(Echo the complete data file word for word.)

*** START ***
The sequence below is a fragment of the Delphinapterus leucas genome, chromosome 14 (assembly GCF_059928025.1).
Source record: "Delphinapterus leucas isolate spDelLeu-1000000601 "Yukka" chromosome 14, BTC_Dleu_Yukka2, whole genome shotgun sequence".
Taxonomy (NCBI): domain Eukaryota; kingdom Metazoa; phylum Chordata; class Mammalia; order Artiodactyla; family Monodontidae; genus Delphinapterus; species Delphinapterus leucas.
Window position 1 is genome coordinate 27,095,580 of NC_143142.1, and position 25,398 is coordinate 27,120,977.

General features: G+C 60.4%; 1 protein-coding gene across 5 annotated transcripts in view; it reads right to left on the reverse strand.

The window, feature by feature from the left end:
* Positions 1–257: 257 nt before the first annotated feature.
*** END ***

The sequence below is a fragment of the Delphinapterus leucas genome, chromosome 14 (assembly GCF_059928025.1).
Source record: "Delphinapterus leucas isolate spDelLeu-1000000601 "Yukka" chromosome 14, BTC_Dleu_Yukka2, whole genome shotgun sequence".
Taxonomy (NCBI): domain Eukaryota; kingdom Metazoa; phylum Chordata; class Mammalia; order Artiodactyla; family Monodontidae; genus Delphinapterus; species Delphinapterus leucas.
Window position 1 is genome coordinate 27,095,580 of NC_143142.1, and position 25,398 is coordinate 27,120,977.

General features: G+C 60.4%; 1 protein-coding gene across 5 annotated transcripts in view; it reads right to left on the reverse strand.

The window, feature by feature from the left end:
* Positions 1–257: 257 nt before the first annotated feature.